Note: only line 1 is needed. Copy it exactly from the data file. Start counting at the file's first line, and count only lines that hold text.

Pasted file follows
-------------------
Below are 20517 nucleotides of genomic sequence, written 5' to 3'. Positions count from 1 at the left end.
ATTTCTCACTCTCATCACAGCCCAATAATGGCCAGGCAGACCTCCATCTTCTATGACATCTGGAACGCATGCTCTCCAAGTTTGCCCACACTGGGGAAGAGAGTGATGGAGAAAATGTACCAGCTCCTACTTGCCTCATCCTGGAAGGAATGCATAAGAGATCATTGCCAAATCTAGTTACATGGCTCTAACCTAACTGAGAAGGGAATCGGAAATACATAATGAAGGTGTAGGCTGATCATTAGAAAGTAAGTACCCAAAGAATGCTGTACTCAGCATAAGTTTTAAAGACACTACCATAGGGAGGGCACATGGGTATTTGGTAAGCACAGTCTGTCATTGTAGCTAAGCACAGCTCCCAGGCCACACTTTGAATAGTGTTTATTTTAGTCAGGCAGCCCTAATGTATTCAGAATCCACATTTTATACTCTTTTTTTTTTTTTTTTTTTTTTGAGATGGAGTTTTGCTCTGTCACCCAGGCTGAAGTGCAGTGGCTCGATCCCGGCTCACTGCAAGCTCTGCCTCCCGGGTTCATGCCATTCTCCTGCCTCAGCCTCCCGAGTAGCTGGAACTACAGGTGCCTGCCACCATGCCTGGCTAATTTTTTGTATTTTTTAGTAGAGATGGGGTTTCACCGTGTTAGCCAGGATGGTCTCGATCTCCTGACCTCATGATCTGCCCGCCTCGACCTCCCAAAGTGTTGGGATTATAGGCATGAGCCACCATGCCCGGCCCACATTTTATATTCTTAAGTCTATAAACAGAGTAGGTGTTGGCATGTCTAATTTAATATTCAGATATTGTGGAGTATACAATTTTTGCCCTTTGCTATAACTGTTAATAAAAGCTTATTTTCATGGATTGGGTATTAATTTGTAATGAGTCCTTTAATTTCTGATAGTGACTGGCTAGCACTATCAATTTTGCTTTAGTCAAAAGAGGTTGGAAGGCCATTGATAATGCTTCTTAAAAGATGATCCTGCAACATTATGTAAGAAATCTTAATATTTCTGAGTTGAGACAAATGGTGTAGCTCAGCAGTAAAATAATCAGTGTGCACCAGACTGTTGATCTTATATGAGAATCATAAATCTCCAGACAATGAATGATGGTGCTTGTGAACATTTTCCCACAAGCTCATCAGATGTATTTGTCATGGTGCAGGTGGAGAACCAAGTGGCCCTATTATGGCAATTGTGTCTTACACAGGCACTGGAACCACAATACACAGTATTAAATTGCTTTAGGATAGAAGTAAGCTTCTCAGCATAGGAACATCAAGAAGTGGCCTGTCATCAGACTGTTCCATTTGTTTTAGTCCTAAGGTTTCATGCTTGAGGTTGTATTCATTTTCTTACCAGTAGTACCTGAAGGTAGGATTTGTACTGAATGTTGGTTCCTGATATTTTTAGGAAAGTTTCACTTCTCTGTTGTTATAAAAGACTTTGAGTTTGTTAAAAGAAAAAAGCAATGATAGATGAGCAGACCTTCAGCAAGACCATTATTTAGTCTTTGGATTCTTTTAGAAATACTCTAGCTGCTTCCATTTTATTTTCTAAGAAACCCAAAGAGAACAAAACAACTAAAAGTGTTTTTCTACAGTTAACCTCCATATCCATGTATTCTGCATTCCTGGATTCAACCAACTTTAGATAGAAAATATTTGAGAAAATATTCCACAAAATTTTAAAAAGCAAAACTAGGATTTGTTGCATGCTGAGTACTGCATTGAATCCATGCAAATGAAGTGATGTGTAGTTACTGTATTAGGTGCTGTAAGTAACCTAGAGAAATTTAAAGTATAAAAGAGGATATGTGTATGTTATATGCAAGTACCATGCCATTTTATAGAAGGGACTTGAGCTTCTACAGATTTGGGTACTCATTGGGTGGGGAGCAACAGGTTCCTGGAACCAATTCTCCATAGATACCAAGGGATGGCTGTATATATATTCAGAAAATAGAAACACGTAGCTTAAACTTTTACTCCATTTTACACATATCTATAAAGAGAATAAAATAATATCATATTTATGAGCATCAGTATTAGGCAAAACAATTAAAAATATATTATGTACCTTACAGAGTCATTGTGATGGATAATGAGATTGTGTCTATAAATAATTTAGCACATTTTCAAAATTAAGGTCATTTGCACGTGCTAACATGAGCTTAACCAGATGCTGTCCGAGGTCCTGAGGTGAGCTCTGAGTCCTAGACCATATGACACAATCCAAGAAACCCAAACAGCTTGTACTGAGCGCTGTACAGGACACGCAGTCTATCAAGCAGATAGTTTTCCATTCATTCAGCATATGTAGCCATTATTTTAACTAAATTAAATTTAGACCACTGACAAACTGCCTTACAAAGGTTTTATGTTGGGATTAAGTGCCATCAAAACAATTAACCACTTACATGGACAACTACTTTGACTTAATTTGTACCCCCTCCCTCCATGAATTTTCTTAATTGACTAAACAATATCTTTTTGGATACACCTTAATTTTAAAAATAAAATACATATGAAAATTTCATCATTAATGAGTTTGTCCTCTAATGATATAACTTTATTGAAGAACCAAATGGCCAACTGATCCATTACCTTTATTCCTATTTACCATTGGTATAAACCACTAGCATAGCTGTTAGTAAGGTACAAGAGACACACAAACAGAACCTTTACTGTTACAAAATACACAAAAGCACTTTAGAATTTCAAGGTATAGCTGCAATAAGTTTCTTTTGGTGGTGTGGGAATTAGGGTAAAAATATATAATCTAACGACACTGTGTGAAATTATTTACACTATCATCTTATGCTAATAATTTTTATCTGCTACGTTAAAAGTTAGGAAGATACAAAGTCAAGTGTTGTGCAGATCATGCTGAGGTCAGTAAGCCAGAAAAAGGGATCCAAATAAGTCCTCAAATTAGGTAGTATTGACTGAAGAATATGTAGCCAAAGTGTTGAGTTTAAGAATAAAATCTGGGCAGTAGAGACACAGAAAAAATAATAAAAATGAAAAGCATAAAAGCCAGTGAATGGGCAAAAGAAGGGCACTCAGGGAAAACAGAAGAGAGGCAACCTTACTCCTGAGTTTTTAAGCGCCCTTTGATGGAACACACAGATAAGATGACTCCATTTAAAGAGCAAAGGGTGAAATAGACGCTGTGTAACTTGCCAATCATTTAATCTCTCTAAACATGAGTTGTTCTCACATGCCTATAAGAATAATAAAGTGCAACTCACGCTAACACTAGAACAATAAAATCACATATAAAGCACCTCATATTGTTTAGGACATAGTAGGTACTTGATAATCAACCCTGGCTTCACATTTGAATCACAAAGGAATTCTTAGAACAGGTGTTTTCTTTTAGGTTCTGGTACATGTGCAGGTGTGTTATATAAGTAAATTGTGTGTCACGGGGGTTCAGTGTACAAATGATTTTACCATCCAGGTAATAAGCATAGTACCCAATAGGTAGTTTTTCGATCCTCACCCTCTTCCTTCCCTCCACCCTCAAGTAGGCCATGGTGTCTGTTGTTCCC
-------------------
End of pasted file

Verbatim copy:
Below are 20517 nucleotides of genomic sequence, written 5' to 3'. Positions count from 1 at the left end.